What Are Poor Choices In Behavior Saying?

Sandra Flach, of the Orphans No More Podcast, joins me again this week for the Positive Adoption Podcast series on the book Five Things: A Tiny Handbook for Foster/Adoptive Families. In this episode, we discuss what poor behavior in your child may be trying to tell you. We can fall into the trap of thinking our kiddos are misbehaving just to make us mad. I know. I’ve lived in that trap. When we change our perspective and try to view behavior through another lens, things can change. Read on to find out how. Plus grab a cup of coffee and listen to the podcast. Don’t forget to get your copy of Five Things! You can grab your free copy here.

I’m not behaving to make you mad.

Most of the time, it is because I don’t have self regulation skills. I maintain my control by keeping you out of control.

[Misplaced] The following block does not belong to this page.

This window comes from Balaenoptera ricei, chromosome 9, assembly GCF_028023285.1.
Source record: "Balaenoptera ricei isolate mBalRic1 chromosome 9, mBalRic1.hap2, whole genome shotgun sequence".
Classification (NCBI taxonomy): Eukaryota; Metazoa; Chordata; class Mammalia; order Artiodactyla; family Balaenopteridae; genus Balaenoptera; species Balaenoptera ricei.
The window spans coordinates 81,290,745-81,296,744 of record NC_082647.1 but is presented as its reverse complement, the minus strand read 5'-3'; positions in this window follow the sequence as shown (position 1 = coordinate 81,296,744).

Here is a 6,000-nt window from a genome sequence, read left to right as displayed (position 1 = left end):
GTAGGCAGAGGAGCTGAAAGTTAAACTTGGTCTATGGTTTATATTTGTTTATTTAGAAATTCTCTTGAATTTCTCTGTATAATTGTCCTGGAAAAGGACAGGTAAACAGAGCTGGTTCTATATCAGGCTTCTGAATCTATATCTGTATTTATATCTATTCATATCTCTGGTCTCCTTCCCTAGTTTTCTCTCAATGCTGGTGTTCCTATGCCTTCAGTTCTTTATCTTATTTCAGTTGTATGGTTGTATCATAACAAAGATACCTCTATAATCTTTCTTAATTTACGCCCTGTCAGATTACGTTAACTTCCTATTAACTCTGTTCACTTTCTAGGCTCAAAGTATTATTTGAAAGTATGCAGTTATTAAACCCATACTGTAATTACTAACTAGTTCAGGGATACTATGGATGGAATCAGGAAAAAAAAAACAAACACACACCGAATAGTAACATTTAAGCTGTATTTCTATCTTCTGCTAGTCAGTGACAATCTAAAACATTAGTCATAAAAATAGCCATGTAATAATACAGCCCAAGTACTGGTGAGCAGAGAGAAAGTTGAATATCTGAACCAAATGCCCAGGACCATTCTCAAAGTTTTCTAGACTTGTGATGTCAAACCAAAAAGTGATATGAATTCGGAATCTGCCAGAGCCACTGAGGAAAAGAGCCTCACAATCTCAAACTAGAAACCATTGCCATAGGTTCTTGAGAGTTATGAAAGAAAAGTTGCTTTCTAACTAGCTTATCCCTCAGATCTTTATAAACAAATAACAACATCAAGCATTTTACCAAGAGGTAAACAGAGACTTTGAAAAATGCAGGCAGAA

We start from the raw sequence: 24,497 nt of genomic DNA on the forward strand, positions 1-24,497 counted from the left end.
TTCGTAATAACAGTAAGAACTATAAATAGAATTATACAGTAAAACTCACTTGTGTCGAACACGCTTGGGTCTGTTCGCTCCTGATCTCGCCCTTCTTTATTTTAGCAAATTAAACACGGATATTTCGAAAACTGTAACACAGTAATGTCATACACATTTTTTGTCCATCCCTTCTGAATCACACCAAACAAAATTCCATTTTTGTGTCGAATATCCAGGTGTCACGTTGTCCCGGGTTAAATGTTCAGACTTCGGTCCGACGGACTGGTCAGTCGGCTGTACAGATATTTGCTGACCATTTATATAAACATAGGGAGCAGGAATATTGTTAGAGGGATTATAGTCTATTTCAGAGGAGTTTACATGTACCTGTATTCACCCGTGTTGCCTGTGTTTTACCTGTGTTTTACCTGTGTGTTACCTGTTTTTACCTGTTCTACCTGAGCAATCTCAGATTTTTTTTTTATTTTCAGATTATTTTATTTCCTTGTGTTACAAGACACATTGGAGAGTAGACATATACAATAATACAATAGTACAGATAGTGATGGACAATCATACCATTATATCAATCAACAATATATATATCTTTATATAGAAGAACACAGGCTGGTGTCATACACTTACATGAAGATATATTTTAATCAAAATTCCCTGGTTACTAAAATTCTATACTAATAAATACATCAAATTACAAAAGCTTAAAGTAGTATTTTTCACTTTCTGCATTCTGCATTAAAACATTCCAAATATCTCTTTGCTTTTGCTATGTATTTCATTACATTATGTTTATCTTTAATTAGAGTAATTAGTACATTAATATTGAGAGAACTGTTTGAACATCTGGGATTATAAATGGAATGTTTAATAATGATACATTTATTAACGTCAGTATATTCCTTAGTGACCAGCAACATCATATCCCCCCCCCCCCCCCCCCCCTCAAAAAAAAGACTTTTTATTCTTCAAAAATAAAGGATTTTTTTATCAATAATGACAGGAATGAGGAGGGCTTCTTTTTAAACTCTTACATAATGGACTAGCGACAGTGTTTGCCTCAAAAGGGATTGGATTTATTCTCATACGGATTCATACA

“I hate you! Why did you adopt me anyway?”

“I can break it I want to, it’s mine! It’s junk anyway!”

“I didn’t eat your candy!”

“That’s stupid!”

This is the voice of a child who cannot self-regulate.

“When a brother broke something that belonged to me and then screamed and yelled and struggled through not knowing how to regulate his own responses or manage his own brokenness or recognize his own sin, a family member asked me, ‘How do you keep forgiving him?'”- Audrey (excerpt from Why You Should Break Your Bio Kids’ Heart)

Adoption is messy. Children who are adopted from hard places have trouble verbalizing their feelings. They struggle with self-regulation and want to control everything and everyone around them. Trouble is, if we parents aren’t careful, we end up focusing on the behavior instead of digging deeper into the root of the problem. It’s quick and easy to think the child is misbehaving to get on our last nerve. We tend to think the child wants to make us angry.

Poor choices in behavior speak what the child is unable to state verbally.

Hurt children have a knack for making us adults feel out of control. They do know how to push our buttons. They seem to own a special button locating radar. Once they find the button, they push it mercilessly. And we adults, like puppets on a string flail around, flopping from hot to cold at their will. Rarely, if ever do these kids apologize. If they do, it is we parents have been steam rolled all day.